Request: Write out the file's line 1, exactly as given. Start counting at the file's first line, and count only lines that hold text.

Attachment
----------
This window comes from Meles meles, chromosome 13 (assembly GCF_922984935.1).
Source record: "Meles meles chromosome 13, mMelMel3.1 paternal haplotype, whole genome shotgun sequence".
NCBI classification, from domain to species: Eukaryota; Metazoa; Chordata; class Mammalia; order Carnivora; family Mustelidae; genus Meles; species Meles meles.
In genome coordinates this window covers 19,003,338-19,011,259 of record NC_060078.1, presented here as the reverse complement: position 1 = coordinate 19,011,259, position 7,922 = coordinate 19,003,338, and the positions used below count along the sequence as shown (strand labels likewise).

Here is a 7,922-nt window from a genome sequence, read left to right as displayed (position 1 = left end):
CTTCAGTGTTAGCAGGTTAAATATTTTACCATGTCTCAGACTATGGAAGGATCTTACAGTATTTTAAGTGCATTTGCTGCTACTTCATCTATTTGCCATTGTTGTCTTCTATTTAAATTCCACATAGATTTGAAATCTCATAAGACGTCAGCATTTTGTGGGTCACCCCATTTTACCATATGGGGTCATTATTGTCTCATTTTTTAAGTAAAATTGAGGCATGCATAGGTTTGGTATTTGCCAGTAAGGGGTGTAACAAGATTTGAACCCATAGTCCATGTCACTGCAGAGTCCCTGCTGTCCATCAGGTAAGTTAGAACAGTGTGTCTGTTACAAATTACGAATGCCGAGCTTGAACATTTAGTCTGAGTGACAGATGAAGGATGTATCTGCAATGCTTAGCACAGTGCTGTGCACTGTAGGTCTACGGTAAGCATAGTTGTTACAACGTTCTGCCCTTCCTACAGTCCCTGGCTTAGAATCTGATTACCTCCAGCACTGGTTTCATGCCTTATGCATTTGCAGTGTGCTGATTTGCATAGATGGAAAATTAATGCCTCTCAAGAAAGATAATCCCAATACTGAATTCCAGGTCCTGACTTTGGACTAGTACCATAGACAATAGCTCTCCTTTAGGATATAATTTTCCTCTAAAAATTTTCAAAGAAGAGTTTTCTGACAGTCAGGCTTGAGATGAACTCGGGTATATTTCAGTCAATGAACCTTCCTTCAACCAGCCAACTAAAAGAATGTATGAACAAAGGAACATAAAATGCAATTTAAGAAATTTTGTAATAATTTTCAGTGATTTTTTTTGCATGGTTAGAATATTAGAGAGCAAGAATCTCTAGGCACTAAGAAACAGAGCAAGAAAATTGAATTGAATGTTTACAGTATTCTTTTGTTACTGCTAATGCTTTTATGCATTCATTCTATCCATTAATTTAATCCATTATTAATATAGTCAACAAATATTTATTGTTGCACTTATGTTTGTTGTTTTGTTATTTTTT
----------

This window comes from Meles meles, chromosome 13 (assembly GCF_922984935.1).